Barcelona’s School of Fish

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Last night I was invited to Barcelona Restaurant and Wine Bar in Fairfield, CT, where Executive Chef Helton DaSilva taught techniques behind some signature dishes from The Barcelona Cookbook. His warmth and infectious personality intertwined with his sincere desire to teach, made for a lighthearted, yet inspiring and informative experience. At only 26 years old, he radiates a quiet confidence that makes me understand why he has reached such an esteemed position so early on in his career.

It is apparent how passionate Chef DaSilva is about sharing his culinary expertise. “I like teaching cooking classes because I feel the best way to learn is to pass your knowledge on to someone, and they trust me to show them not necessarily the right way, but maybe a different way of doing things,” he said. “Food just brings people together in a way that nothing else does, where everyone has something in common, something to talk about.”

This particular class was focused on cooking with fish, and in true tapas form, we made an array of small meals that included the star ingredient. We began the evening with a delicious savory blend of roasted olives and a chickpea puree with smokey cumin-toasted pita chips, which was just enough fuel to start our cooking engines.

   

The first dish Chef DaSilva demoed was tuna tartare, which is one of my favorite things to order, yet something I’ve never prepared before. This dish can be created in many ways, so I was intrigued to learn how Barcelona put their own twist on it. We started with a fresh piece of yellowfin tuna (also known as ahi tuna).

and added dijon mustard, capers, chives and meyer lemon, which is currently in season.

Chef DaSilva serves this tapas with a side of homemade crunchy, salty yuca chips (yum!), but suggests using a potato chip as an an alternative when preparing this at home. The balance of citrus and capers perfectly complimented the tuna.

Next up, we made seviche, which is raw fresh fish marinated in a citrus juice with vegetables and herbs. For this recipe, we used fluke, which is a flat fish in the same family as flounder. There are four sides to a flat fish; two on the front and two on the back, creating four filets.

Chef DaSilva taught us the proper technique to fillet a fish and let us test out our knowledge.

After cutting the fillets into smaller pieces, Chef DaSilva made a marinade of lemon juice, lime juice, orange juice and grapefruit juice, and added crisp red and green peppers, onion, orange segments and cilantro.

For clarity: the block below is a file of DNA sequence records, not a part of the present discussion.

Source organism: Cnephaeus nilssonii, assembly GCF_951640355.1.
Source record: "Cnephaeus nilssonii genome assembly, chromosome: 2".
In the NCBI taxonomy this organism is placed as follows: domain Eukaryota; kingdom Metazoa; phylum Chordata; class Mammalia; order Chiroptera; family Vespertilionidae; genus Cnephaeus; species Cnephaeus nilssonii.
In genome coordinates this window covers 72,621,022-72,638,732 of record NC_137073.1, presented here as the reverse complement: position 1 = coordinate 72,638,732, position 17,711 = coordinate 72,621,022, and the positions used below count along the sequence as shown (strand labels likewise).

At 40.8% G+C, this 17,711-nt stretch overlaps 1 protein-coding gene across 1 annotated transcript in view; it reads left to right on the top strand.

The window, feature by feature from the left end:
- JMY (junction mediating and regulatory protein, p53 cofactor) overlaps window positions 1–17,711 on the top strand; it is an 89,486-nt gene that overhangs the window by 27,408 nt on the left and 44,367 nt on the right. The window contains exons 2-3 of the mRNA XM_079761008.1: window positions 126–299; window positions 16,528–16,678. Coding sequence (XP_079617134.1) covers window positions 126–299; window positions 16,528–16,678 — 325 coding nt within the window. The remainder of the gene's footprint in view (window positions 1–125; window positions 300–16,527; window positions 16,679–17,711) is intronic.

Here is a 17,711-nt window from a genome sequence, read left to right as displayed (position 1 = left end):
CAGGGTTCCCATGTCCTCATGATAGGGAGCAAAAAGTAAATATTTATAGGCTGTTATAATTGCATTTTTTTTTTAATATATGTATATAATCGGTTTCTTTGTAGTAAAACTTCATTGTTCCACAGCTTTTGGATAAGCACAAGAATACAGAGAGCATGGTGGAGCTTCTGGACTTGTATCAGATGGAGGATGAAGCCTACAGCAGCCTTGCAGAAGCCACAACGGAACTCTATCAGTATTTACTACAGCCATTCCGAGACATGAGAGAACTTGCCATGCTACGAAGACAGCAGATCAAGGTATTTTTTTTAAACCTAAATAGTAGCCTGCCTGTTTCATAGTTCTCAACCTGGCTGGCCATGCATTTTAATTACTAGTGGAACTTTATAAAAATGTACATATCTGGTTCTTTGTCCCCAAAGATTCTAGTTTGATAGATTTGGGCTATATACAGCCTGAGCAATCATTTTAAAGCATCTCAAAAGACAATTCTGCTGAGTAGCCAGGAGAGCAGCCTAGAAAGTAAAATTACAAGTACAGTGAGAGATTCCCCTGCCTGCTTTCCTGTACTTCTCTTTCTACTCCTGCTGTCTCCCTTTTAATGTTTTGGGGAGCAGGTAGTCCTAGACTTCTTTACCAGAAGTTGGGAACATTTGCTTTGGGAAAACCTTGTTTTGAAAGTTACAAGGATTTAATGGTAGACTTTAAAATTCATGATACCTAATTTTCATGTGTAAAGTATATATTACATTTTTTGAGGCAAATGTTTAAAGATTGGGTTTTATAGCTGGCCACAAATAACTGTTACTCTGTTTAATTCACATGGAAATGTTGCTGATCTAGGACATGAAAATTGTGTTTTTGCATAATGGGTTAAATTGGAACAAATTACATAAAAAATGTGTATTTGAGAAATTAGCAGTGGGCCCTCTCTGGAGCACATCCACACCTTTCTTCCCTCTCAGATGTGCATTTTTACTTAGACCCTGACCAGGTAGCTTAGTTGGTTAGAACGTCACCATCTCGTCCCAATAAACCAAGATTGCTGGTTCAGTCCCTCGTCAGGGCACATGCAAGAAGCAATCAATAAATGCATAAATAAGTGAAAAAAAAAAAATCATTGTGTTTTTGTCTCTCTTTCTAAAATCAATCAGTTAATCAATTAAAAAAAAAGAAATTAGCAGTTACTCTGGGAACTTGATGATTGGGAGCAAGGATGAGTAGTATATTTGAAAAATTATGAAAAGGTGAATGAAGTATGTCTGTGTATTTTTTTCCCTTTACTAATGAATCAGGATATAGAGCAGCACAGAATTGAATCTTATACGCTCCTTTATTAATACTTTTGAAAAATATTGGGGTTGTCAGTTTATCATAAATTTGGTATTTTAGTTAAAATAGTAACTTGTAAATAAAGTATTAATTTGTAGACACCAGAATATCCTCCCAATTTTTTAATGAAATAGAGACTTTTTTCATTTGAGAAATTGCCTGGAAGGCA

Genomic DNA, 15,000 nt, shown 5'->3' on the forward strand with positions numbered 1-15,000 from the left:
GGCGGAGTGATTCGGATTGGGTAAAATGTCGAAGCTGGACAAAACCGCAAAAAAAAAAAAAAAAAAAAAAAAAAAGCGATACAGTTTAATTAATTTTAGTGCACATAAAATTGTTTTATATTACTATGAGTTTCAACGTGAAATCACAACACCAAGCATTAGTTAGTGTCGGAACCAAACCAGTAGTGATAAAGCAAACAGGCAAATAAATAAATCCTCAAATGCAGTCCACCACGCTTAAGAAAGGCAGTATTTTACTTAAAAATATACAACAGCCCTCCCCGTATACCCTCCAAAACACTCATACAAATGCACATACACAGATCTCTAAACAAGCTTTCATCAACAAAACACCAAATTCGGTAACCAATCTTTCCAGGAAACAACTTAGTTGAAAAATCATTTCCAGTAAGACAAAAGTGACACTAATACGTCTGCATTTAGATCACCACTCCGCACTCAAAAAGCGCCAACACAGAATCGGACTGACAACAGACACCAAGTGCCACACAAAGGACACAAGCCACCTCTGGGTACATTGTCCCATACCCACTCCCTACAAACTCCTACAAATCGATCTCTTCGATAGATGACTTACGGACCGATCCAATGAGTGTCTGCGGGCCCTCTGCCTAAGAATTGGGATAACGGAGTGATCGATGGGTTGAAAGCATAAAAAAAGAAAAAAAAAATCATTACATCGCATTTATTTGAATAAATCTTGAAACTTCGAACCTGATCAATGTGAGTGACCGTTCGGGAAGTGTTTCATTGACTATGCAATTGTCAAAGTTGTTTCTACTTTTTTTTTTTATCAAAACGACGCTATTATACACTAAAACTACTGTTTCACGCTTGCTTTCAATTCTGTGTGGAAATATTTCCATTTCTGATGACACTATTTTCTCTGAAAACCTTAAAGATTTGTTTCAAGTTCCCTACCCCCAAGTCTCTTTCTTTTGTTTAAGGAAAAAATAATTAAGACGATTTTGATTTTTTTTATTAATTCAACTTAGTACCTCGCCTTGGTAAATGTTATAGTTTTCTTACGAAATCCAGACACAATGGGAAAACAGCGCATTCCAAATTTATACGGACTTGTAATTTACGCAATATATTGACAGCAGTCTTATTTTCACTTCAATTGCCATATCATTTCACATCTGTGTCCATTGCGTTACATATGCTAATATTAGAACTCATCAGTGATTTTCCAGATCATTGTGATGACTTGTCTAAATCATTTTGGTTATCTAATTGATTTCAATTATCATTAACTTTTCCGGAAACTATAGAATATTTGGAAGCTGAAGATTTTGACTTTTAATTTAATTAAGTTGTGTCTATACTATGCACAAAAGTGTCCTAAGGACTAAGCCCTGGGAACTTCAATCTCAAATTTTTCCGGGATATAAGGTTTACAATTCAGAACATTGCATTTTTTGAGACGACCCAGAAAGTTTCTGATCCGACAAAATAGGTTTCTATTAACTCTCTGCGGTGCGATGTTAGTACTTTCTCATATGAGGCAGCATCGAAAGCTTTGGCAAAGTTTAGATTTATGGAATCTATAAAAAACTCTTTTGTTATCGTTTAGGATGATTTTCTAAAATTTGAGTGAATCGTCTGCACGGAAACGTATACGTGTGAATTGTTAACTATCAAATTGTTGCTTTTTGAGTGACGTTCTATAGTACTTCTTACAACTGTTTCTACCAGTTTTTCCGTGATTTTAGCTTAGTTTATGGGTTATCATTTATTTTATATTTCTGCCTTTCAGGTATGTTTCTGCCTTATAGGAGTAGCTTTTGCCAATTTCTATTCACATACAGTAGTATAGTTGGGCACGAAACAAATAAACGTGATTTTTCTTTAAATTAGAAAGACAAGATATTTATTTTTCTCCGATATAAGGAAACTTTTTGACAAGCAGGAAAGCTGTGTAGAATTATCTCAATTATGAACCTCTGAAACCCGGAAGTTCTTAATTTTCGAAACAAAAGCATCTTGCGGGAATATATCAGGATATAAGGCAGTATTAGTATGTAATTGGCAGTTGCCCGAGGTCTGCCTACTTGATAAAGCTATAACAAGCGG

I love a good seviche, and look forward to preparing this recipe for guests, especially because it should be made ahead of time. Chef DaSilva said to marinate it for a minimum of 2 hours to allow the flavors to soak in. The dish was light and refreshing.

Lastly, we made gambas al ajillo, which is a classic garlic shrimp tapas that is packed with flavor, yet quick and simple to prepare. We started with peeled and deveined medium shrimp with the tails left on.

We seasoned the shrimp with salt and then put olive oil and garlic into a pan to infuse the flavor.

Then, we flipped the shrimp and added a small amount of thyme, dried Spanish peppers (you can also use chili flakes) and golden sherry wine for a bit of sweetness. Chef DaSilva encouraged us to be experimental with our flavors and said, “A recipe is simply a guideline. A dish won’t be as good unless you make it your own and add that special ingredient you feel it needs.”

We plated the shrimp into small skillets and added a bit of butter to finish the sauce in the pan before pouring it on top. The shrimp had a sweet caramelization from the wine, and the sauce was full of garlic with just a touch of heat.

We ended the night on a sweet note with decadent dulce de leche and whipped cream crepes drizzled with chocolate sauce and served with a scoop of vanilla ice cream. A perfect reward for all our hard work.

When we concluded, Chef DaSilva told us he felt like he had us over in his home. “I think the greatest thing about being a chef is that at the end of the night, you feel fulfilled,” he said. “Knowing you had an impact on someone’s life, and they will remember those good memories at that dinner, is very important to me.”

The hands-on experience was a wonderful night out with my husband, which put a little twist on our traditional dinner date. It allowed us to learn something new and cook together without either of us getting stuck doing the dishes!

Check out the calendar on barcelonawinebar.com for cooking classes at their CT locations in Fairfield, Greenwich, South Norwalk, New Haven, Stamford, West Hartford, and their new spot in Atlanta, Georgia.

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Chef DaSilva’s Top Five Tips for Cooking Fish at Home:

1. Always use fresh fish.

2. Know where it comes from, and be sure it is a reputable source.

3. Fish is always best served in its simplest form. The less seasoning the better. Make it the star of the dish, not the side of super gooey mac and cheese.

4. Overcooking the fish is one of the easiest and most common mistakes people make at home. You can always cook more, but never less.

5. Don’t be scared to try fish at home. Learning how to cook with fish is a little harder than cooking a steak, but it feels great to know you have done it.

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  1. Pingback: barcelona wine bar blog

  2. Pingback: Tilapia and Halibut Ceviche | That's SO Jenn!

  3. Pingback: Chocolate Covered Oreos | That's SO Jenn!

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